March 2018: The Orchid Thief by Susan Orlean
I disagree with almost every cover review of this book. It seems the publishers tried to bill this as a story of intrigue, adventure, and intense passion. I thought it was a story chronicling a history of botanical greed. I could most closely equate reading this book to an extended chapter of Howard Zinn's People's History - but for plants. It was tragic but deeply illuminating. It made me sad, it made me angry, it enlightened me, it enthralled me. And it's changing how I interact with the world around me.
As a watercolorist that dabbles in botanical illustration and enjoys working with natural subjects in the wild, I am always curious to learn more about the natural flora and fauna of the world around me. What are the names of all these living things? What is their history? Are they native or exotic? Every landscape has a layered history, and understanding even a little bit of it makes your experience and interaction more deeply meaningful.
I have managed to acquire two orchids, very much by accident. One was a housewarming gift that has just, rather miraculously (considering my not-so-green thumb), exploded into bloom again, and the other was given to me by the owner of the local bookshop while I was purchasing a book on how to help me care for the first orchid. (The bookstore orchid hasn't bloomed for me yet and I'm burning to know what the flowers look like.) It was a curiosity to learn a little more about these delicately beautiful and slightly alien plants that inspired me to read into the subject.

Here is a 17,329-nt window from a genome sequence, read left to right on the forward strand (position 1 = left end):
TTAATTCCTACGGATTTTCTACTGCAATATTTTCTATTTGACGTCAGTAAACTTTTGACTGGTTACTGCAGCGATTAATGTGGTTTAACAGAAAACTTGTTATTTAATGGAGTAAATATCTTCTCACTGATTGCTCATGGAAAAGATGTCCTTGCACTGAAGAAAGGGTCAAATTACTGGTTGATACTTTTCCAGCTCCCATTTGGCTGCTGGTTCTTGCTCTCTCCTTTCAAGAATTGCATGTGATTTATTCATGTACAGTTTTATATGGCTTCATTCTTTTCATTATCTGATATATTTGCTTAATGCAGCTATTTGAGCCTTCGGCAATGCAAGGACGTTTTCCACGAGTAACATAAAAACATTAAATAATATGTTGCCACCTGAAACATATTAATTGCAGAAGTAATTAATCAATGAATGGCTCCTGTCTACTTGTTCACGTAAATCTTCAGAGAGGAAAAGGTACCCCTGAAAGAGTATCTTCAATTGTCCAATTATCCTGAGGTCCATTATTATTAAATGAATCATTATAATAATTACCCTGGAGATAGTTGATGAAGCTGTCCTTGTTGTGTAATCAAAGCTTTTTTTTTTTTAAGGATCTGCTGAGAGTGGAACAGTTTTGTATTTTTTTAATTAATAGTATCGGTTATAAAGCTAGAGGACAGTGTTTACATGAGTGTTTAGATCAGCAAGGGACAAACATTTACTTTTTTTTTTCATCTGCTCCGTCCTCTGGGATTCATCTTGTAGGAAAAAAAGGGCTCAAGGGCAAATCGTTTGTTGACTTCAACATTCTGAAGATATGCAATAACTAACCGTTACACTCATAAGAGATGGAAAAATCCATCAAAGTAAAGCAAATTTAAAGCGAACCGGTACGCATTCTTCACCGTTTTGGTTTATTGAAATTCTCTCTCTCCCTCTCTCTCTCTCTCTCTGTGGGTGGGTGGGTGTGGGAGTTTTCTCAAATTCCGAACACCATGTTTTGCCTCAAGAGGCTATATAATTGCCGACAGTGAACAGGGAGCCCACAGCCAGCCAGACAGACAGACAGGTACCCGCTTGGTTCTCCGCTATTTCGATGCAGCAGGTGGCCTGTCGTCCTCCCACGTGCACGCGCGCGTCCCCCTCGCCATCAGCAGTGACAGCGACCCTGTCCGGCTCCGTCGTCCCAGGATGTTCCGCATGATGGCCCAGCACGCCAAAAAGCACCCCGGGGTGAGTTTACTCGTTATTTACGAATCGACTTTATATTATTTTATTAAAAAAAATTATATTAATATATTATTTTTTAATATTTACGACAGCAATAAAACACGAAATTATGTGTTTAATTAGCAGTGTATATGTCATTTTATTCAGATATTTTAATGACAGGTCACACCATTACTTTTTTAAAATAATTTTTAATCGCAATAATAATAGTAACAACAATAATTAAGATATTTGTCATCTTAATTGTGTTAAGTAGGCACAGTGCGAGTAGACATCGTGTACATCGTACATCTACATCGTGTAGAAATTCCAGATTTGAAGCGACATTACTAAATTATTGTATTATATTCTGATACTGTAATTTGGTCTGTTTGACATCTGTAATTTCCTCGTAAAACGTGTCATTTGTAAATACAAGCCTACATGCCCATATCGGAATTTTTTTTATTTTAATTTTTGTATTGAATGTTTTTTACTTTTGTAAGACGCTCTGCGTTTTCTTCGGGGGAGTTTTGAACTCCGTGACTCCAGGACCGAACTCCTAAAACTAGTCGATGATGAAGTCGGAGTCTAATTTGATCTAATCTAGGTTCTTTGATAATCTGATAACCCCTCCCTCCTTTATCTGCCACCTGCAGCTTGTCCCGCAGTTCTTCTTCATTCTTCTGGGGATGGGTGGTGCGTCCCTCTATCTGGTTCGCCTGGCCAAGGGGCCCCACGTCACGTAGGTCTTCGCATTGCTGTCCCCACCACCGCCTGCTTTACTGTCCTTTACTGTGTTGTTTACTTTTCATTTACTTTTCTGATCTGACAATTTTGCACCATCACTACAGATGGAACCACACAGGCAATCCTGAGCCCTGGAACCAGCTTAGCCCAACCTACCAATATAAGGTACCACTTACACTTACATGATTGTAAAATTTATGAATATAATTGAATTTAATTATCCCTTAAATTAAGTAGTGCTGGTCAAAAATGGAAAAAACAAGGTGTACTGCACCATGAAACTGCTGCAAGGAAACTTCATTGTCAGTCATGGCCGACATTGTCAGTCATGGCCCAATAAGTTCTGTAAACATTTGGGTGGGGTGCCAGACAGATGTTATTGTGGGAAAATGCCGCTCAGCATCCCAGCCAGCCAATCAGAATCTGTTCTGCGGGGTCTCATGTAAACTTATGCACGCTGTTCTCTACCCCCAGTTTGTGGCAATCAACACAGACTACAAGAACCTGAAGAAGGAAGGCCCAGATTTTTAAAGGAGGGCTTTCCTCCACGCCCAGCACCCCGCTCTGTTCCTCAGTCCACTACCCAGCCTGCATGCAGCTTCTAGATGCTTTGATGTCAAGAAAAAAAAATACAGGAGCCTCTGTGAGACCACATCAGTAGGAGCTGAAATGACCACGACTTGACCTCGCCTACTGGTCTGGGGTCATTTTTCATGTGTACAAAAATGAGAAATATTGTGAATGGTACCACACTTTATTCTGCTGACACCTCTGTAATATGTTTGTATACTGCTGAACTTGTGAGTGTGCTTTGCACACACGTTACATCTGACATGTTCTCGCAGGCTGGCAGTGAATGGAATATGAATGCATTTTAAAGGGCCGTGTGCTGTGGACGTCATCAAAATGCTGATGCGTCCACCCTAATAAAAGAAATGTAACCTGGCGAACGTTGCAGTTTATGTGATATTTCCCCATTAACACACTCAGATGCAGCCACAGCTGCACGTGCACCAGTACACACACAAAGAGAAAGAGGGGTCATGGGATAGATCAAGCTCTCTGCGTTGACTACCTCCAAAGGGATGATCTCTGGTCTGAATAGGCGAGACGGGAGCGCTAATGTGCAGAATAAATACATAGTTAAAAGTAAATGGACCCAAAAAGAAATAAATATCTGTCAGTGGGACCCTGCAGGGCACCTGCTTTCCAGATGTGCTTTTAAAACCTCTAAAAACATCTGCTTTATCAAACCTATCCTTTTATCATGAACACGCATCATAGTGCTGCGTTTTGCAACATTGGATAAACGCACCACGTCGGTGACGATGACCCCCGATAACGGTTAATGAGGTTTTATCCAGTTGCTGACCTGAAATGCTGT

The history of the orchid reveals both Humanity's natural and powerful attraction to beauty, and it's selfish need to possess it. Based on what I learned in this book, and others, such as Jack Nisbet's The Collector, I no longer pick up as much on nature walks (things like rocks, pine cones, bird feathers, etc.) These days I prefer to tread lightly, make sure I leave my campsite or plein air site just as I found it, and limit my interaction with the landscape to observation. I can take my paintings with me and leave the natural world as I found it.
Orlean's writing style is descriptive and enjoyable. I looked forward to each new chapter and found the pages turning quickly. This book reads more like a Bill Bryson book (but without the delightful British-style humor) and less like an adventure story with an overarching plot; it meanders down different pathways as it lays open various histories of the orchid, the state of Florida, the different people that have hunted, sold, bred, and stolen orchids, and the modern orchid and exotic plant trade of today.
As always, I'm curious to know what you think or if you have any book recommendations for me! Feel free to share you thoughts using #greenleafblueberrybooks so that we can all discuss!